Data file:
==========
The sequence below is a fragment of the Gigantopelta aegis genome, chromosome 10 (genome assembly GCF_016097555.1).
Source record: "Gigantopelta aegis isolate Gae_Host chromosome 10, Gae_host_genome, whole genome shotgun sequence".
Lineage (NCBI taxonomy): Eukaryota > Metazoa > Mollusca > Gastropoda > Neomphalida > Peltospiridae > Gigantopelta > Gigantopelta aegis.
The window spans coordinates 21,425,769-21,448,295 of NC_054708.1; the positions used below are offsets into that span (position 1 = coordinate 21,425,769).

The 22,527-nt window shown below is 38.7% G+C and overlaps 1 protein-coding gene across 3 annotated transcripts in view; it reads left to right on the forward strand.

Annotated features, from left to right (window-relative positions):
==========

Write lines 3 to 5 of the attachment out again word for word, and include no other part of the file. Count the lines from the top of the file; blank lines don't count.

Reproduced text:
Lineage (NCBI taxonomy): Eukaryota > Metazoa > Mollusca > Gastropoda > Neomphalida > Peltospiridae > Gigantopelta > Gigantopelta aegis.
The window spans coordinates 21,425,769-21,448,295 of NC_054708.1; the positions used below are offsets into that span (position 1 = coordinate 21,425,769).

The 22,527-nt window shown below is 38.7% G+C and overlaps 1 protein-coding gene across 3 annotated transcripts in view; it reads left to right on the forward strand.